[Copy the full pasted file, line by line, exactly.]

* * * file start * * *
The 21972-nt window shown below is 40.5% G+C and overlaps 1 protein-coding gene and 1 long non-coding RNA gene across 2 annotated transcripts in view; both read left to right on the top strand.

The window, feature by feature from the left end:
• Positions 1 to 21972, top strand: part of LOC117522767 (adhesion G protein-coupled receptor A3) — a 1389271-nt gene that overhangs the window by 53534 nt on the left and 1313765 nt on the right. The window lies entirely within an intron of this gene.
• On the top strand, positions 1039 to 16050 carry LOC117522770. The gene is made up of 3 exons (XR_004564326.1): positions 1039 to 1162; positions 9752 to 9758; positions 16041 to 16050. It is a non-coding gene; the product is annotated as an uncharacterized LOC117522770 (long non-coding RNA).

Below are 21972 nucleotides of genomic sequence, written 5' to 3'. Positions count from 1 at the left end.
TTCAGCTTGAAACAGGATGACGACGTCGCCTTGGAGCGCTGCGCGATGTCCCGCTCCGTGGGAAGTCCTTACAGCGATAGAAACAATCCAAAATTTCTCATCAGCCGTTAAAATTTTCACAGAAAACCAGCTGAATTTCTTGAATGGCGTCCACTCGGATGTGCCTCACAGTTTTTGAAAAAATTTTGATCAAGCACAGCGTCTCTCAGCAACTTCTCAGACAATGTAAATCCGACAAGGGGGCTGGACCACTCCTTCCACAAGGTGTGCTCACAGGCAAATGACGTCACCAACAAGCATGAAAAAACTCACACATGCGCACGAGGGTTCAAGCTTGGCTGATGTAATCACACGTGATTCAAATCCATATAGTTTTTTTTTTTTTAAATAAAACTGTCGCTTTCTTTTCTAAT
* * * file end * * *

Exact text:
The 21972-nt window shown below is 40.5% G+C and overlaps 1 protein-coding gene and 1 long non-coding RNA gene across 2 annotated transcripts in view; both read left to right on the top strand.

The window, feature by feature from the left end:
• Positions 1 to 21972, top strand: part of LOC117522767 (adhesion G protein-coupled receptor A3) — a 1389271-nt gene that overhangs the window by 53534 nt on the left and 1313765 nt on the right. The window lies entirely within an intron of this gene.
• On the top strand, positions 1039 to 16050 carry LOC117522770. The gene is made up of 3 exons (XR_004564326.1): positions 1039 to 1162; positions 9752 to 9758; positions 16041 to 16050. It is a non-coding gene; the product is annotated as an uncharacterized LOC117522770 (long non-coding RNA).

Below are 21972 nucleotides of genomic sequence, written 5' to 3'. Positions count from 1 at the left end.
TTCAGCTTGAAACAGGATGACGACGTCGCCTTGGAGCGCTGCGCGATGTCCCGCTCCGTGGGAAGTCCTTACAGCGATAGAAACAATCCAAAATTTCTCATCAGCCGTTAAAATTTTCACAGAAAACCAGCTGAATTTCTTGAATGGCGTCCACTCGGATGTGCCTCACAGTTTTTGAAAAAATTTTGATCAAGCACAGCGTCTCTCAGCAACTTCTCAGACAATGTAAATCCGACAAGGGGGCTGGACCACTCCTTCCACAAGGTGTGCTCACAGGCAAATGACGTCACCAACAAGCATGAAAAAACTCACACATGCGCACGAGGGTTCAAGCTTGGCTGATGTAATCACACGTGATTCAAATCCATATAGTTTTTTTTTTTTTAAATAAAACTGTCGCTTTCTTTTCTAAT